|HMGB1 mediates endogenous TLR2 activation and brain tumor regression.|
Curtin JF, Liu N, Candolfi M, Xiong W, Assi H, Yagiz K, Edwards MR, Michelsen KS, Kroeger KM, Liu C, Muhammad AK, Clark MC, Arditi M, Comin-Anduix B, Ribas A, Lowenstein PR, Castro MG
PLoS Med (2009) 6: e10.
Category: cancer, DNA replication ¤ Added: Jul 13, 2009 ¤ Rating: ◊◊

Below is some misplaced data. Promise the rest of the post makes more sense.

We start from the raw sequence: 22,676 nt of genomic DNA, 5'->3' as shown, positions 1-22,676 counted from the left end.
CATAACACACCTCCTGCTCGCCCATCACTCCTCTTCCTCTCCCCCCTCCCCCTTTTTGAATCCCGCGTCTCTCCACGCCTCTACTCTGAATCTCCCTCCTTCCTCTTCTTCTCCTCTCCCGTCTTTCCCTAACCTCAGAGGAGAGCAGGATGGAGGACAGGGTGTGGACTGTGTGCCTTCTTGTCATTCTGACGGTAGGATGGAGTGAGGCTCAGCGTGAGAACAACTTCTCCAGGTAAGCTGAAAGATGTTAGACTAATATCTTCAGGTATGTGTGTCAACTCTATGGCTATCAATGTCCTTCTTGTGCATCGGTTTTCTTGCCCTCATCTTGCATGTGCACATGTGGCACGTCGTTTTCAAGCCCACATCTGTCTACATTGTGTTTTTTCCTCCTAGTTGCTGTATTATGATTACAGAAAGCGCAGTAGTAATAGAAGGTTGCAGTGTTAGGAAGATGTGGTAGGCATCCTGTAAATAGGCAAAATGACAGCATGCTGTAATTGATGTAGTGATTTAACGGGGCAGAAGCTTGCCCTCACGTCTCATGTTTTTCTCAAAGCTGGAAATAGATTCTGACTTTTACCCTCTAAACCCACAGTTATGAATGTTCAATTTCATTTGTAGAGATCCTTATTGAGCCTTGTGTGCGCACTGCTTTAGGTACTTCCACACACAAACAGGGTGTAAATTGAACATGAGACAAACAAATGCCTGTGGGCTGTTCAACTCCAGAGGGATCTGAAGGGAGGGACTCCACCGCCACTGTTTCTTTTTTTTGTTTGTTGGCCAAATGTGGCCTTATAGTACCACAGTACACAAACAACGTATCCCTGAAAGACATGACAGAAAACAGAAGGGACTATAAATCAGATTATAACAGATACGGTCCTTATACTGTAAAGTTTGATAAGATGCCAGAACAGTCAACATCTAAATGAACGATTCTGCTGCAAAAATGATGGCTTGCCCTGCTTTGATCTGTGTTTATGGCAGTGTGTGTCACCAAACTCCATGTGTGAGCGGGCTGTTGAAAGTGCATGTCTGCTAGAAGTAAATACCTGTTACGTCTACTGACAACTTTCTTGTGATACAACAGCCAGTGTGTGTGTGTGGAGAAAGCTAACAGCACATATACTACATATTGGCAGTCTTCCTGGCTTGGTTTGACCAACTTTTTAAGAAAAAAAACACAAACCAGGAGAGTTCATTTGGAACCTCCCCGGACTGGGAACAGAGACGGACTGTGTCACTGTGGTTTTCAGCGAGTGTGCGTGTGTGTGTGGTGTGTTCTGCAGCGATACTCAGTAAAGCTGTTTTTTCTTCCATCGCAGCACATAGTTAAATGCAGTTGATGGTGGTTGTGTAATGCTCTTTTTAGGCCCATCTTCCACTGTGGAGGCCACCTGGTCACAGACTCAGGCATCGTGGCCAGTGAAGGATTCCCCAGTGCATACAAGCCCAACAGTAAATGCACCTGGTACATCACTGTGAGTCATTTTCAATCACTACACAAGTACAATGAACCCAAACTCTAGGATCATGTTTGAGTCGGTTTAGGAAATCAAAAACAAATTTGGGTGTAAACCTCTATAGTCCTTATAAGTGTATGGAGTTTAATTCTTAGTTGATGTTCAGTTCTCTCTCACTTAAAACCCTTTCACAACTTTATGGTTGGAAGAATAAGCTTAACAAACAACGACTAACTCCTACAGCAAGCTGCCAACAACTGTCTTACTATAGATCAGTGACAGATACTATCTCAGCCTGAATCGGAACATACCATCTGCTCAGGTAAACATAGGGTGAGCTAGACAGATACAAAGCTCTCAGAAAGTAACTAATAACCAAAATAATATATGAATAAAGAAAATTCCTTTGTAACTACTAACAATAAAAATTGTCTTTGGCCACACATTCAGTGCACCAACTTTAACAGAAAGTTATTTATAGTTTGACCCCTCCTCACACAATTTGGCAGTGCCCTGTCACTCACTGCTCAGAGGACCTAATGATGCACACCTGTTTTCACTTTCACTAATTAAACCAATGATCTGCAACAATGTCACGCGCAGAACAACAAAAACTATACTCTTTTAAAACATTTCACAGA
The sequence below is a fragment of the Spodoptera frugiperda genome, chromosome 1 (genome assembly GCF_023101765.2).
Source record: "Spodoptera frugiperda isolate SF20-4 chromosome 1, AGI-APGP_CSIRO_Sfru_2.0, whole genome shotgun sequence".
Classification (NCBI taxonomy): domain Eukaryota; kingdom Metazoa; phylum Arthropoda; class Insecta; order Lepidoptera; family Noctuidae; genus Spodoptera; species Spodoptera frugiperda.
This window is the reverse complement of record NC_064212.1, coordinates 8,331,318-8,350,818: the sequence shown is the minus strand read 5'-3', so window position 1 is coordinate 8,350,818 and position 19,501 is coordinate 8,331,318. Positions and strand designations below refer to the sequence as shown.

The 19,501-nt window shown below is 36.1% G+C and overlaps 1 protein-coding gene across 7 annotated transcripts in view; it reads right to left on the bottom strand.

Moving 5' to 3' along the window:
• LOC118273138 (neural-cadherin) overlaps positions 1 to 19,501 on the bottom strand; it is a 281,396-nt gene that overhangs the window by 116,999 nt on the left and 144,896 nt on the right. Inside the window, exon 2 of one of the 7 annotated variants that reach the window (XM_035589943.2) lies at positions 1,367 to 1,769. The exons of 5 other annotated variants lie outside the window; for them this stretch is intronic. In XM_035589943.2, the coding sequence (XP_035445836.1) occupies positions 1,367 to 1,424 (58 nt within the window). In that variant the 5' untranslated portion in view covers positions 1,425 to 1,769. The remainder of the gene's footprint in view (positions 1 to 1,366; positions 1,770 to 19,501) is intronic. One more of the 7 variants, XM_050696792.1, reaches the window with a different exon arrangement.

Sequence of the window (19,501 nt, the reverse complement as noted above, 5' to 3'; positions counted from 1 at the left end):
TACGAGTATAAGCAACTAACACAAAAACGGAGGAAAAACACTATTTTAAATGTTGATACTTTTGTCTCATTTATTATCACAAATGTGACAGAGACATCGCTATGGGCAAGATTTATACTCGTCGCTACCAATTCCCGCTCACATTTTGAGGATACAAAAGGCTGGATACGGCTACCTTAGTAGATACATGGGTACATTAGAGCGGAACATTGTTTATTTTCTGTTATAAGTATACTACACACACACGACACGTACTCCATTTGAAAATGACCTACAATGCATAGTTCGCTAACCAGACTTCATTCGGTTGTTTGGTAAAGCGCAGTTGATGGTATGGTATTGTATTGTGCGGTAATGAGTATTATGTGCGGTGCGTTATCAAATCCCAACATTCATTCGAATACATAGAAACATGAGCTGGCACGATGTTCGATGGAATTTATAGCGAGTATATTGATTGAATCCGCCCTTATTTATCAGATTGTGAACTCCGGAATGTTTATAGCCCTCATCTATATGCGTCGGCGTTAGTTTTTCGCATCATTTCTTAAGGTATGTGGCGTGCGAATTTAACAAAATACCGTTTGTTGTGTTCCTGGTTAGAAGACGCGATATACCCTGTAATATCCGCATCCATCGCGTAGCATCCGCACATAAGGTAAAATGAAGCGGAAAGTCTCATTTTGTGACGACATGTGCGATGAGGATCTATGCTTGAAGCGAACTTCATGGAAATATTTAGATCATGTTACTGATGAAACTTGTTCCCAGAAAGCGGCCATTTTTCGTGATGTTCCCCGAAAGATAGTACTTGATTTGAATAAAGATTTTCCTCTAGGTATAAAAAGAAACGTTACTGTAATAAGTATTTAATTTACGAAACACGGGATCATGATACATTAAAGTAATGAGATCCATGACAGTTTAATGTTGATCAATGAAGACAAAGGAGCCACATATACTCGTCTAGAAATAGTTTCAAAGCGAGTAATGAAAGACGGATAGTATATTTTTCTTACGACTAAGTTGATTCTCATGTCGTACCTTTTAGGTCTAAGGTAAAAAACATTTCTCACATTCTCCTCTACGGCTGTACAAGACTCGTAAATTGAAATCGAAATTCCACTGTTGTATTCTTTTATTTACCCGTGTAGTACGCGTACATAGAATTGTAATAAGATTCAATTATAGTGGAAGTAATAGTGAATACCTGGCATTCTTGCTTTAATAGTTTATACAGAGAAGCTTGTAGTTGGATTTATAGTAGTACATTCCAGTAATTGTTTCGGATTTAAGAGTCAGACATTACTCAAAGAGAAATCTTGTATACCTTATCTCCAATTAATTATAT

BACKGROUND: Glioblastoma multiforme (GBM) is the most aggressive primary brain tumor that carries a 5-y survival rate of 5%. Attempts at eliciting a clinically relevant anti-GBM immune response in brain tumor patients have met with limited success, which is due to brain immune privilege, tumor immune evasion, and a paucity of dendritic cells (DCs) within the central nervous system. Herein we uncovered a novel pathway for the activation of an effective anti-GBM immune response mediated by high-mobility-group box 1 (HMGB1), an alarmin protein released from dying tumor cells, which acts as an endogenous ligand for Toll-like receptor 2 (TLR2) signaling on bone marrow-derived GBM-infiltrating DCs. METHODS AND FINDINGS: Using a combined immunotherapy/conditional cytotoxic approach that utilizes adenoviral vectors (Ad) expressing Fms-like tyrosine kinase 3 ligand (Flt3L) and thymidine kinase (TK) delivered into the tumor mass, we demonstrated that CD4(+) and CD8(+) T cells were required for tumor regression and immunological memory. Increased numbers of bone marrow-derived, tumor-infiltrating myeloid DCs (mDCs) were observed in response to the therapy. Infiltration of mDCs into the GBM, clonal expansion of antitumor T cells, and induction of an effective anti-GBM immune response were TLR2 dependent. We then proceeded to identify the endogenous ligand responsible for TLR2 signaling on tumor-infiltrating mDCs. We demonstrated that HMGB1 was released from dying tumor cells, in response to Ad-TK (+ gancyclovir [GCV]) treatment. Increased levels of HMGB1 were also detected in the serum of tumor-bearing Ad-Flt3L/Ad-TK (+GCV)-treated mice. Specific activation of TLR2 signaling was induced by supernatants from Ad-TK (+GCV)-treated GBM cells; this activation was blocked by glycyrrhizin (a specific HMGB1 inhibitor) or with antibodies to HMGB1. HMGB1 was also released from melanoma, small cell lung carcinoma, and glioma cells treated with radiation or temozolomide. Administration of either glycyrrhizin or anti-HMGB1 immunoglobulins to tumor-bearing Ad-Flt3L and Ad-TK treated mice, abolished therapeutic efficacy, highlighting the critical role played by HMGB1-mediated TLR2 signaling to elicit tumor regression. Therapeutic efficacy of Ad-Flt3L and Ad-TK (+GCV) treatment was demonstrated in a second glioma model and in an intracranial melanoma model with concomitant increases in the levels of circulating HMGB1. CONCLUSIONS: Our data provide evidence for the molecular and cellular mechanisms that support the rationale for the clinical implementation of antibrain cancer immunotherapies in combination with tumor killing approaches in order to elicit effective antitumor immune responses, and thus, will impact clinical neuro-oncology practice.